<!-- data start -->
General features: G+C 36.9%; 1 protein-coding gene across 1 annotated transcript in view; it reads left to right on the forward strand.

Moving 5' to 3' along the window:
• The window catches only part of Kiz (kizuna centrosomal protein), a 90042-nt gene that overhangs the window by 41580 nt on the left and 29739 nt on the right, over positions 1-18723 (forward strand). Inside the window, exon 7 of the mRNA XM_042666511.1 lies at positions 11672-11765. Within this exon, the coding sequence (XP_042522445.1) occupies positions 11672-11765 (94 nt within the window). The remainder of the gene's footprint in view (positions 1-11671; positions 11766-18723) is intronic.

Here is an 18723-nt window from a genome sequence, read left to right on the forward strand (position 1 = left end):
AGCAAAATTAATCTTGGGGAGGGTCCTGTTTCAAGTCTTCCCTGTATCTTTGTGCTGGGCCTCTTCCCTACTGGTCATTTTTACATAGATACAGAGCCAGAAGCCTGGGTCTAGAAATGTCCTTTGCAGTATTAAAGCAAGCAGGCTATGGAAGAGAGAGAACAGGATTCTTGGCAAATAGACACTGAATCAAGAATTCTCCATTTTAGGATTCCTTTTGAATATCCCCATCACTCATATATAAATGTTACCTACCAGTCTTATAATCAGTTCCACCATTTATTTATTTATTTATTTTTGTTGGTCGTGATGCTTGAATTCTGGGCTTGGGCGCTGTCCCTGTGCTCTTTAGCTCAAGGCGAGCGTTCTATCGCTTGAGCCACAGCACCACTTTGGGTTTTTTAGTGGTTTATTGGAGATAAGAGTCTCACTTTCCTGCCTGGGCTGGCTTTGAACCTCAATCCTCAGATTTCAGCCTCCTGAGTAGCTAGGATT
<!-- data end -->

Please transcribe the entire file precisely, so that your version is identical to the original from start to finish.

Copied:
General features: G+C 36.9%; 1 protein-coding gene across 1 annotated transcript in view; it reads left to right on the forward strand.

Moving 5' to 3' along the window:
• The window catches only part of Kiz (kizuna centrosomal protein), a 90042-nt gene that overhangs the window by 41580 nt on the left and 29739 nt on the right, over positions 1-18723 (forward strand). Inside the window, exon 7 of the mRNA XM_042666511.1 lies at positions 11672-11765. Within this exon, the coding sequence (XP_042522445.1) occupies positions 11672-11765 (94 nt within the window). The remainder of the gene's footprint in view (positions 1-11671; positions 11766-18723) is intronic.

Here is an 18723-nt window from a genome sequence, read left to right on the forward strand (position 1 = left end):
AGCAAAATTAATCTTGGGGAGGGTCCTGTTTCAAGTCTTCCCTGTATCTTTGTGCTGGGCCTCTTCCCTACTGGTCATTTTTACATAGATACAGAGCCAGAAGCCTGGGTCTAGAAATGTCCTTTGCAGTATTAAAGCAAGCAGGCTATGGAAGAGAGAGAACAGGATTCTTGGCAAATAGACACTGAATCAAGAATTCTCCATTTTAGGATTCCTTTTGAATATCCCCATCACTCATATATAAATGTTACCTACCAGTCTTATAATCAGTTCCACCATTTATTTATTTATTTATTTTTGTTGGTCGTGATGCTTGAATTCTGGGCTTGGGCGCTGTCCCTGTGCTCTTTAGCTCAAGGCGAGCGTTCTATCGCTTGAGCCACAGCACCACTTTGGGTTTTTTAGTGGTTTATTGGAGATAAGAGTCTCACTTTCCTGCCTGGGCTGGCTTTGAACCTCAATCCTCAGATTTCAGCCTCCTGAGTAGCTAGGATT